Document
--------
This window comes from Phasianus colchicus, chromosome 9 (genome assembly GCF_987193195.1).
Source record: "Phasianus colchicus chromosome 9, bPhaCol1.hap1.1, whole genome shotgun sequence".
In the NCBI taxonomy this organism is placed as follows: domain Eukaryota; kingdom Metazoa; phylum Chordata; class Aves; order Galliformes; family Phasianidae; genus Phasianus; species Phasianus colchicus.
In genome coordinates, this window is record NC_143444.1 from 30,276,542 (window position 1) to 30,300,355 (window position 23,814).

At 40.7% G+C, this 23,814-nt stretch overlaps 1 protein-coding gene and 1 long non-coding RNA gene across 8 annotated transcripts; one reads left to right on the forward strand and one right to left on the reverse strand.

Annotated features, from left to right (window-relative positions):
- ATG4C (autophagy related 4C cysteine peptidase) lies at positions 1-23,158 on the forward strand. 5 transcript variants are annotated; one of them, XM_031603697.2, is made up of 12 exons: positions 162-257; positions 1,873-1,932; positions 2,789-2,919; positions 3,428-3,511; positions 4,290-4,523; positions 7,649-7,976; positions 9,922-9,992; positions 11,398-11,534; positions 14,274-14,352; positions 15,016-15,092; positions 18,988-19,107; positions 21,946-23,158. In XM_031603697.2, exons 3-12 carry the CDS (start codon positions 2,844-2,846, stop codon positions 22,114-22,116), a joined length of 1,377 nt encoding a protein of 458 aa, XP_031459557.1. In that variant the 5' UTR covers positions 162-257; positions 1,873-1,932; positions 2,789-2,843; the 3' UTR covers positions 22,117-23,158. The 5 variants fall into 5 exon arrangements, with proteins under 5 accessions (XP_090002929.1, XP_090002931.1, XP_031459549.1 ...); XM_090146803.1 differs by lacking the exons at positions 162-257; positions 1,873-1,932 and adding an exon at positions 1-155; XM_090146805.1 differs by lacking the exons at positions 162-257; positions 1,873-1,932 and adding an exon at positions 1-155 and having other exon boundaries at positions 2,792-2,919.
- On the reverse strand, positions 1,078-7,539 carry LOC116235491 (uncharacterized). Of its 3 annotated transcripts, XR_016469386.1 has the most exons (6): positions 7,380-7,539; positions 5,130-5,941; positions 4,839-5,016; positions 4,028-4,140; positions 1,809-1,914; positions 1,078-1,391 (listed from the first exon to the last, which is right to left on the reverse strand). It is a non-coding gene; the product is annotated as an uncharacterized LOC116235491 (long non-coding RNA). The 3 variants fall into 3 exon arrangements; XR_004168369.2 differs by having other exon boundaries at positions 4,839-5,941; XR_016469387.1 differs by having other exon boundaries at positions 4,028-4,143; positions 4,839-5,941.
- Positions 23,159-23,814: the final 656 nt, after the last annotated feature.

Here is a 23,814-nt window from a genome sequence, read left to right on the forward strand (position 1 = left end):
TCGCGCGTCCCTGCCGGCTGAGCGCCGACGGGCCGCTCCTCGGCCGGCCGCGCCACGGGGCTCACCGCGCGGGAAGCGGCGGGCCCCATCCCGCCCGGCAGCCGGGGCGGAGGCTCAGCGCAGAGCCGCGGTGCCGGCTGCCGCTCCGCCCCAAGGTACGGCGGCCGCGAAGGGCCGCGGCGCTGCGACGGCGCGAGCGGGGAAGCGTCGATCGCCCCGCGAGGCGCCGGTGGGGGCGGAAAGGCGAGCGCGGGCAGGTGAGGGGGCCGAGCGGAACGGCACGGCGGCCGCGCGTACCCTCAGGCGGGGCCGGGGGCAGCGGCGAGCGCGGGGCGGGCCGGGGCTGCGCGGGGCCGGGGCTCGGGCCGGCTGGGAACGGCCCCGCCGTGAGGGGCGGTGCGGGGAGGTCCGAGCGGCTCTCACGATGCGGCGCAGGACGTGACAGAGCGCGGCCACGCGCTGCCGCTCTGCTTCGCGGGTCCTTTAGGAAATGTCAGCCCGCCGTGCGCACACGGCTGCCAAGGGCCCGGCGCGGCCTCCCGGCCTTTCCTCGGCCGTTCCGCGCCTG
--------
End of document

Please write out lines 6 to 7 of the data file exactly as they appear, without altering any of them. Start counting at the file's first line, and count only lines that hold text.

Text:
Annotated features, from left to right (window-relative positions):
- ATG4C (autophagy related 4C cysteine peptidase) lies at positions 1-23,158 on the forward strand. 5 transcript variants are annotated; one of them, XM_031603697.2, is made up of 12 exons: positions 162-257; positions 1,873-1,932; positions 2,789-2,919; positions 3,428-3,511; positions 4,290-4,523; positions 7,649-7,976; positions 9,922-9,992; positions 11,398-11,534; positions 14,274-14,352; positions 15,016-15,092; positions 18,988-19,107; positions 21,946-23,158. In XM_031603697.2, exons 3-12 carry the CDS (start codon positions 2,844-2,846, stop codon positions 22,114-22,116), a joined length of 1,377 nt encoding a protein of 458 aa, XP_031459557.1. In that variant the 5' UTR covers positions 162-257; positions 1,873-1,932; positions 2,789-2,843; the 3' UTR covers positions 22,117-23,158. The 5 variants fall into 5 exon arrangements, with proteins under 5 accessions (XP_090002929.1, XP_090002931.1, XP_031459549.1 ...); XM_090146803.1 differs by lacking the exons at positions 162-257; positions 1,873-1,932 and adding an exon at positions 1-155; XM_090146805.1 differs by lacking the exons at positions 162-257; positions 1,873-1,932 and adding an exon at positions 1-155 and having other exon boundaries at positions 2,792-2,919.